When deliveries are made during off-peak hours, everyone benefits…fleets, drivers, shippers, and the public at large.
Every company is trying to find greater efficiencies in every aspect of their business and that includes in their transportation function. Long wait times at delivery points, truck idling, and traffic congestion can be quite costly when it comes to driver time and excess fuel costs. One of the ways to deal with this is through off-peak delivery.
As a recent Truckinginfo.com article posits, “Suppose they had a rush hour and nobody came.” You actually don’t have to suppose. Three attempts at off-peak delivery over the last decade point to how much can actually be gained through this practice.
New York City – In 2009 and 2010 the city worked with eight different fleets to institute making deliveries between 10 PM and 8AM rather than between 10AM and 10PM. Trips made during off-peak delivery times took half the time of those made during peak hours. And for anyone who has faced the trials and tribulations of parking on NYC streets, off-peak delivery meant that trucks that had been paying more than $1,000 in parking violations monthly managed to avoid any penalties. In addition, the speed of delivery meant those trucks were available for additional deliveries, thereby reducing the need for a larger fleet.
Vancouver – In 2010, the city reduced truck volume in the busy downtown area by 37% by instituting off-peak deliveries. This was during the Winter Olympics when congestion would naturally increase due to the huge influx of tourists and officials. Deliveries between midnight and 6 AM doubled but had very little negative effect on the games and the city.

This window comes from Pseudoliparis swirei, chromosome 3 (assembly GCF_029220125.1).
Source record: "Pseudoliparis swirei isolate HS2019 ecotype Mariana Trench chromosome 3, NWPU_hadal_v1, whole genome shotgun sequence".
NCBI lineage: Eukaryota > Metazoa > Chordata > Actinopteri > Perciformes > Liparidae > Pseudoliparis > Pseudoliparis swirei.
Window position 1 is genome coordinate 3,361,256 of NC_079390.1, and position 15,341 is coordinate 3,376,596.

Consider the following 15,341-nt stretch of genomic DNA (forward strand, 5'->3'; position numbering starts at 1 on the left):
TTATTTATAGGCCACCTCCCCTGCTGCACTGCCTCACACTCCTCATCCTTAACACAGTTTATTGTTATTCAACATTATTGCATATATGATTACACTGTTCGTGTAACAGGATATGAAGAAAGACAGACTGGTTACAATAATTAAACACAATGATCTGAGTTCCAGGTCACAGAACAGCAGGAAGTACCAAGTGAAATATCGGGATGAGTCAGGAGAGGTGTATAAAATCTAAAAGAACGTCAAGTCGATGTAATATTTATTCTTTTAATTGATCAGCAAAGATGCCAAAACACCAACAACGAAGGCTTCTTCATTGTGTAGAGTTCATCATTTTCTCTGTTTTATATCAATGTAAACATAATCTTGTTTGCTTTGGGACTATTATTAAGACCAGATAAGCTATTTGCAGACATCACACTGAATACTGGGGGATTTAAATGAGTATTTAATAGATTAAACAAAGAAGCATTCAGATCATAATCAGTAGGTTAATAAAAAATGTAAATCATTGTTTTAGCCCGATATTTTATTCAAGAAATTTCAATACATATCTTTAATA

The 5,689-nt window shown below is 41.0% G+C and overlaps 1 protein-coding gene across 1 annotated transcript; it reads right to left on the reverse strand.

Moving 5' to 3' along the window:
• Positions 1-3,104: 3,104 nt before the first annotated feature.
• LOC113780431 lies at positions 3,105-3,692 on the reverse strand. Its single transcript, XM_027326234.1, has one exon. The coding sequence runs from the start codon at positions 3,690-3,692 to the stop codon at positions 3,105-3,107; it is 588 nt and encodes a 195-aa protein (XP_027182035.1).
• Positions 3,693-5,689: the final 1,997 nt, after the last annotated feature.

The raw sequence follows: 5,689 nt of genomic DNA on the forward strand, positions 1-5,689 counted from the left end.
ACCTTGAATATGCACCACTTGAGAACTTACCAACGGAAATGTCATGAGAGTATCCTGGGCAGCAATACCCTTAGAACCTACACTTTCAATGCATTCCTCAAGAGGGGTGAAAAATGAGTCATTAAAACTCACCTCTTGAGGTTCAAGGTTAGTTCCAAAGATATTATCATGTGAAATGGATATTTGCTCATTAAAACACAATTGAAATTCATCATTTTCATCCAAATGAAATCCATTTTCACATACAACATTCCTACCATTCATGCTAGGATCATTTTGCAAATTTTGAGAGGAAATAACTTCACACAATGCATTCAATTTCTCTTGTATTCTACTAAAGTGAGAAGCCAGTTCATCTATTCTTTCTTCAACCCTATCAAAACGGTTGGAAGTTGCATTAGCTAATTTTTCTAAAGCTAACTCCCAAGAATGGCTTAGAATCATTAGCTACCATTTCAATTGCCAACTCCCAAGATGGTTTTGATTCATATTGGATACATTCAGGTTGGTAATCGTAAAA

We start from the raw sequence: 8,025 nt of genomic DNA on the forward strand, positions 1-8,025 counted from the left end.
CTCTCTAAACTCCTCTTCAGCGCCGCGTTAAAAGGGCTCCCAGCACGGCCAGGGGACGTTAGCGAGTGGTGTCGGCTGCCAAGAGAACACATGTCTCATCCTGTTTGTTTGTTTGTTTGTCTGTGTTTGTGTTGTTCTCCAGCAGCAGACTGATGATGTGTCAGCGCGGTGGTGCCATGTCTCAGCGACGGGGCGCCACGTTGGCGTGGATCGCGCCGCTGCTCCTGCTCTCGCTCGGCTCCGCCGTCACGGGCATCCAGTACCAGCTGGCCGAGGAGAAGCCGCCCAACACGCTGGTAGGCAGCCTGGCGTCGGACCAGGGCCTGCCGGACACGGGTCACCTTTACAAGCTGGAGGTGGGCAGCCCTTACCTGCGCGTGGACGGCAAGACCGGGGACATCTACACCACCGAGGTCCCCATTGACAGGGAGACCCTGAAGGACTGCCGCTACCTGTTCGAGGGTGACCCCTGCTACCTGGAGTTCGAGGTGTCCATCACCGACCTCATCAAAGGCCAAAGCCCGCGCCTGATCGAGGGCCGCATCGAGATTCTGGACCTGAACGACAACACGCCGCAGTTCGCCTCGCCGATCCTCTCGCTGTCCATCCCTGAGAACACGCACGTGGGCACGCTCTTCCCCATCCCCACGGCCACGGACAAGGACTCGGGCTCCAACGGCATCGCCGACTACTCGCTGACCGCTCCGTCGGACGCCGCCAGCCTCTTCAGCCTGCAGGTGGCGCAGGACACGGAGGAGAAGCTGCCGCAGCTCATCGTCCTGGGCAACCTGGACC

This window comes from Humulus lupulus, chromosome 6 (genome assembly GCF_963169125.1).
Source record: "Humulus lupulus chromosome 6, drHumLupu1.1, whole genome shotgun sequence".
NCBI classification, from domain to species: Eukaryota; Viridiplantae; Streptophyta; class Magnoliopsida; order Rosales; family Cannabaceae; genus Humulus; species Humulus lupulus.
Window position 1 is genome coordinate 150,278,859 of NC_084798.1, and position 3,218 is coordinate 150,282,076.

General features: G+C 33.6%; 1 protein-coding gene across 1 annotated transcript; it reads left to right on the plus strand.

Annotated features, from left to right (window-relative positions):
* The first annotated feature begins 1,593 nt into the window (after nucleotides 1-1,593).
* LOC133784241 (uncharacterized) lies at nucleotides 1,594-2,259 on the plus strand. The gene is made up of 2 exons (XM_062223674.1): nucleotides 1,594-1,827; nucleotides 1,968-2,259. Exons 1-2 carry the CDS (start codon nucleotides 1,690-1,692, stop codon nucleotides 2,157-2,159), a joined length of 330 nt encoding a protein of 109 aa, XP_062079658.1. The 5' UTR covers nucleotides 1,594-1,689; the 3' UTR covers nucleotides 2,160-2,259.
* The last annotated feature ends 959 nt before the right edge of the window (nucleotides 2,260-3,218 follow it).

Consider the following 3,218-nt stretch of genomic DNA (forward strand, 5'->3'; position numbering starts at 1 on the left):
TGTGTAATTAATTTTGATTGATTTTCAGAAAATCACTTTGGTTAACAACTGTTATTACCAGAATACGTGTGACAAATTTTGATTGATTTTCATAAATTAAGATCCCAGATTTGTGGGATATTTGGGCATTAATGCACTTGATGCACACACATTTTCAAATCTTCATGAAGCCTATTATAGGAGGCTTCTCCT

Stockholm – A smaller pilot study took place recently in and around this European city, testing off-peak deliveries to restaurants and supermarkets. This is particularly important because late night or early morning deliveries in urban areas (where supermarkets and restaurants often are located) can result in local residents complaining about noise. A supermarket chain ordinarily would need to use several fully loaded trucks to make deliveries between 6am and 8am. By changing that schedule to 10PM to 6AM, a single truck was able to make deliveries to three stores, including time to return to the warehouse for reloading. Some residents did complain, especially in quieter neighborhoods so those involved in the study are looking at options to handle this issue.
Consider the benefits that go beyond fuel savings and driver time. If one truck can do the job of three, as in the Swedish study, that’s a considerable drop in emissions if carried out on a larger scale. Also, less trucks on the road during rush hour reduces the potential for accidents and keeps automobile drivers from jockeying for position with truck drivers.
So what stands in the way of implementing an off-peak delivery schedule as the rule rather than as the exception? There is, of course, the concern for noise issues as explained in the Stockholm study above. Another barrier: accepting change is often difficult. Customers want deliveries when they want them. Off-peak deliveries may also necessitate additional shifts at a warehouse or DC. But with all of the benefits to be derived from this practice, it makes sense for all stakeholders to get together and work to make off-peak delivery the norm.
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